When the taxpayers are getting hosed

There aren't many Portland city agencies that I think much of, but one I actually like is the city auditor's office. These folks are charged with keeping an eye on the rest of the bureaucracy, and they actually know something about money. To be elected city auditor, you have to be a certified public accountant. One of the great things about the office is that they get to call b.s. on the politicians when necessary, which in this town is often.

A couple of items have recently crossed the desk here at Blog Central relating to the auditor's office. The first is that at least a two-way race is shaping up to succeed the current auditor, Mary Hull Caballero, who will be stepping down after seven years on the job. 

The first candidate, who filed with the city’s elections office in December, is Simone Rede, who has worked as a senior management auditor at Metro and prior to that was a staff auditor with the state of Oregon. She previously worked in some of Portland’s alternative schools as an advocate for continuing education....

The second candidate, who has not yet formally filed with the city, is Brian Setzler, a certified public accountant who previously worked as an auditor for two international accounting firms, and also worked for Washington state in its revenue department. He’s a board member for Livelihood NW, a nonprofit that helps minority business owners grow their businesses.

I see some red flags on both of those paragraphs. Metro? The nonprofit industrial complex? Oops and more oops. Further research on those two is clearly warranted.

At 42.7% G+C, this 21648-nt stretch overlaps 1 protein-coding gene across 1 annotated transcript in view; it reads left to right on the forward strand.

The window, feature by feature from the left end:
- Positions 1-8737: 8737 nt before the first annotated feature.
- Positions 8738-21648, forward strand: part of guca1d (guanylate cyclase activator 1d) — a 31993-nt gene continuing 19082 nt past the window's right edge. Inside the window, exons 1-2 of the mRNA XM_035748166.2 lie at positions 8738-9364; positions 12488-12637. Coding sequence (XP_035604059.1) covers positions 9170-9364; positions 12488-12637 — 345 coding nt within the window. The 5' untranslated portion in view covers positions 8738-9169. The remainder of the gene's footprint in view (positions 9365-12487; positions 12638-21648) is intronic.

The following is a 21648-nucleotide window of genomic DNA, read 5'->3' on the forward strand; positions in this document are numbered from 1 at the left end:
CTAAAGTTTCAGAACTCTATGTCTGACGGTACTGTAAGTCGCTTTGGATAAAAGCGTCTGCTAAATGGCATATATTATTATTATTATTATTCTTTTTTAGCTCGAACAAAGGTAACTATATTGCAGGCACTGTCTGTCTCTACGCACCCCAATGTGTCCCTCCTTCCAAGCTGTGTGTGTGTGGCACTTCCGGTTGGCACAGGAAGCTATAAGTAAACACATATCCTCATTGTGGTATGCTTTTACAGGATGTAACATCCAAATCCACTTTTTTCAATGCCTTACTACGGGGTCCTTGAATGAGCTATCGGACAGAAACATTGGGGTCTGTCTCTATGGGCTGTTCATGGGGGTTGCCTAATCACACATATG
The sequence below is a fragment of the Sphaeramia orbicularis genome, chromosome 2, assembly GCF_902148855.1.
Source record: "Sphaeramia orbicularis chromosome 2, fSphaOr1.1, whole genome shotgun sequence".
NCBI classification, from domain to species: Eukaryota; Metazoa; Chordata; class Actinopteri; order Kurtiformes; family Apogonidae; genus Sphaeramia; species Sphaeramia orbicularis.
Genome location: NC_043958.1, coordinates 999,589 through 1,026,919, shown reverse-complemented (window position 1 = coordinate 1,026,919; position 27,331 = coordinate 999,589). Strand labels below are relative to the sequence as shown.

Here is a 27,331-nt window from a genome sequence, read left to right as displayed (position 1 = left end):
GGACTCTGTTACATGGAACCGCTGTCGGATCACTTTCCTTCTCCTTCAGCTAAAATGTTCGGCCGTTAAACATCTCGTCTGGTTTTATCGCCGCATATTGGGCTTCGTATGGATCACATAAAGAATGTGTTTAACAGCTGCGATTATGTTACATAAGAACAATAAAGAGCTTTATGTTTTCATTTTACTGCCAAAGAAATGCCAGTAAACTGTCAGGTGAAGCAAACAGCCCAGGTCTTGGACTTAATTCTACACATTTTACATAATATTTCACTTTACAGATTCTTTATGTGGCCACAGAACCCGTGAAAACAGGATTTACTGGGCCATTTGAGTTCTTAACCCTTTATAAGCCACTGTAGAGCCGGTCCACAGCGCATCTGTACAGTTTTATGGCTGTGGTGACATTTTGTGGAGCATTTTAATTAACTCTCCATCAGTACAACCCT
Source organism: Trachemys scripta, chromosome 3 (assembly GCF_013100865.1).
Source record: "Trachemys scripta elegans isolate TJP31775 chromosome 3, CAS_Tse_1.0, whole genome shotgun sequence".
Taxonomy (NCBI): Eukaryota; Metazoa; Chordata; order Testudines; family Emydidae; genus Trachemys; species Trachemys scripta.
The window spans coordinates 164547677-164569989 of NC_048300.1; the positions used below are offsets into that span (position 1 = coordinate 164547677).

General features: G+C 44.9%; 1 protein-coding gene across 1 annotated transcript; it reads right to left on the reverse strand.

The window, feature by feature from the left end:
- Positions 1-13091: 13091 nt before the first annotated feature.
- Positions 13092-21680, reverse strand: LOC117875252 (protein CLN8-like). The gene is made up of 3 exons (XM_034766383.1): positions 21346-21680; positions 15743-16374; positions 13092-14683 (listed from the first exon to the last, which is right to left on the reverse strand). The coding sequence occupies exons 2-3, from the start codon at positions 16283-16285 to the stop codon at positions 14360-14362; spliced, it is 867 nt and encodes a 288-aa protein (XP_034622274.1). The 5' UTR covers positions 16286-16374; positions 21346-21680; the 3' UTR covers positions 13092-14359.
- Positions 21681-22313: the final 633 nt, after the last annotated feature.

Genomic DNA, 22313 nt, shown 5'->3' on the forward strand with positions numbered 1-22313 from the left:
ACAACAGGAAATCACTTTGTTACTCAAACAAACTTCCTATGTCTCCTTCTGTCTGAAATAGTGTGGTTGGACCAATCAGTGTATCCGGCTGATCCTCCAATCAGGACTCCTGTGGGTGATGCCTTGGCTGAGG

Meanwhile, on a more comedic note, the current auditor's crew has been playing a spirited round of "Who Had the Pickle?" in light of the earth-shaking, shocking revelation that Portland firefighters use city water to wash their personal pickups. Thanks to a hot tip to the fraud hotline!

Though managers may view this use of City water to wash personal vehicles as insignificant, the Bureau must uphold its responsibility to enforce City rules and consider other aspects of this type of violation, including:

Public perception: A member of the public was concerned enough about the misuse of City resources to report it. The Bureau risks appearing indifferent to legitimate compliance issues by trivializing them. It also risks the appearance of using a double standard to assess conduct, because it is unlikely the Bureau would ignore a community member who attempted to wash a personal vehicle at a fire station.

Multiplier effect: Any single instance of washing a vehicle may seem insubstantial, but it has the potential to be a widespread practice among hundreds of employees if condoned by managers. This appears to be happening at the Fire Bureau.

Wow. Maybe the changing of the guard in the auditor's office is coming at an appropriate time.